COPENHAGEN, Feb 14 (Reuters) - The price of mink fur has dropped almost 40 percent at auction in Denmark this year after hosts of new breeders piled into the business, attracted by the record sums China’s middle class had been willing to pay for the luxury item.
The price had tripled over five years to reach an average of 570 Danish crowns ($100) per skin, a record high, last year at Kopenhagen Fur, the world’s largest fur auction house.
But at this week’s auction, which began on Sunday and is the second of five this season, the average price for the 7.1 million skins under the hammer is set to fall to around 350-360 crowns per skin, Kopenhagen Fur said.
“The price last year was crazy because the world demand has been rising explosively in some years and the production has lagged behind,” its chairman, Tage Pedersen, said.
“Now the production is getting in to gear, and so we are experiencing more normal prices”.
Pedersen said global output of mink skins has doubled in five years as farmers got into the lucrative business.
“The demand in China had a slow start this season due to mild weather. But now there is a lot of cold and snow and so more products will be sold again,” Pedersen said, adding that he could not predict future price.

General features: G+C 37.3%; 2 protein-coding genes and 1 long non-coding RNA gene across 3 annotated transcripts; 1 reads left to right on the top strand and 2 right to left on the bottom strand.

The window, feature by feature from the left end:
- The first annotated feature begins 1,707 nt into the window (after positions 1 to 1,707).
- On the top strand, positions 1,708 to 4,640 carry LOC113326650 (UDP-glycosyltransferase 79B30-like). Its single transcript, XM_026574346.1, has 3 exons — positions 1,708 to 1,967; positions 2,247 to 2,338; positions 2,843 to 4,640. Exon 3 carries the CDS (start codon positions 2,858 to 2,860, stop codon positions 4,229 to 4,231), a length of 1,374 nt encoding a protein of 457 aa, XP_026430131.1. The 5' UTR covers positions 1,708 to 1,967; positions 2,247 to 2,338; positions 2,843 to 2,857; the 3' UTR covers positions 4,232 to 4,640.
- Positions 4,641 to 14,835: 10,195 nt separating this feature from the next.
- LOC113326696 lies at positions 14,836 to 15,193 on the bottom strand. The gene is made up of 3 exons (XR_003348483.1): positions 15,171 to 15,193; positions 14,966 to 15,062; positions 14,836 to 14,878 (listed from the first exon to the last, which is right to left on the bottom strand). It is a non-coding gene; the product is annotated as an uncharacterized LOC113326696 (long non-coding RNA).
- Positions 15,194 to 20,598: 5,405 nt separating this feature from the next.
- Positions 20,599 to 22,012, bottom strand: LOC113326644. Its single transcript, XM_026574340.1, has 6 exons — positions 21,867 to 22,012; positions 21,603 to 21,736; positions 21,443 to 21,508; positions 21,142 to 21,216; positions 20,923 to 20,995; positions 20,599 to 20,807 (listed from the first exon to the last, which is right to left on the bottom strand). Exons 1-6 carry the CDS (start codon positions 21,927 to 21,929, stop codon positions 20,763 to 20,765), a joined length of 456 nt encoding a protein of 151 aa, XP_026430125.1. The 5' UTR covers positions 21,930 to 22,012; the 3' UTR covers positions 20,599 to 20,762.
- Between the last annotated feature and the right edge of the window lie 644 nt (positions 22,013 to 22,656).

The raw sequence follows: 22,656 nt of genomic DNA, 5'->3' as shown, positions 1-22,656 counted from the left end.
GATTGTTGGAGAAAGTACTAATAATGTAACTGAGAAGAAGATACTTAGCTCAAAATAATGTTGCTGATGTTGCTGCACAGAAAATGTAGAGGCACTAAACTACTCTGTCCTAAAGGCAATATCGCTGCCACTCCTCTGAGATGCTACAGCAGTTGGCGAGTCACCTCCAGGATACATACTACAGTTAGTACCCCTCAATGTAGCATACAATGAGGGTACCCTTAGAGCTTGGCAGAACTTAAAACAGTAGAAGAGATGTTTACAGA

The latest drop could mean that mink is catching up with a wider trend. A survey by the Hurun Report showed last month that wealthy Chinese are set to buy fewer luxury goods again this year, after their overall spending fell by 15 percent in 2013, the third consecutive year of decline.
This pattern may be changing the game for high-end Western retailers of goods like shoes, bags and watches that have staked their growth on China.
Mink are typically reared for fur in cages and around 60 of the mammals are used to make one fur coat.
Denmark produces about a quarter of the world’s mink and mink accounted for around 40 percent of the country’s exports to China last year, according to Kopenhagen Fur.
While China is as big a producer as Denmark, mink fur produced in Europe is of a higher quality, according to European and Chinese buyers, because of clean water supplies, better feed and higher veterinary standards.
Knud J. Vest, vice chairman of the European Fur Breeders’ Association, said he now expected some mink breeders, mainly in China but also in Europe and North America, to quit the sector.
“As the prices are lower, the weakest producers will leave the market again,” Vest said.
He said that he did not anticipate a crisis like the one faced by the mink industry from 1989 to 1996, when around half of the breeders in Europe and North America left the business.
$1 = 5.4603 Danish crowns Reporting by Teis Jensen; Additional reporting by Clare Baldwin in Hong Kong; Editing by Anthony Barker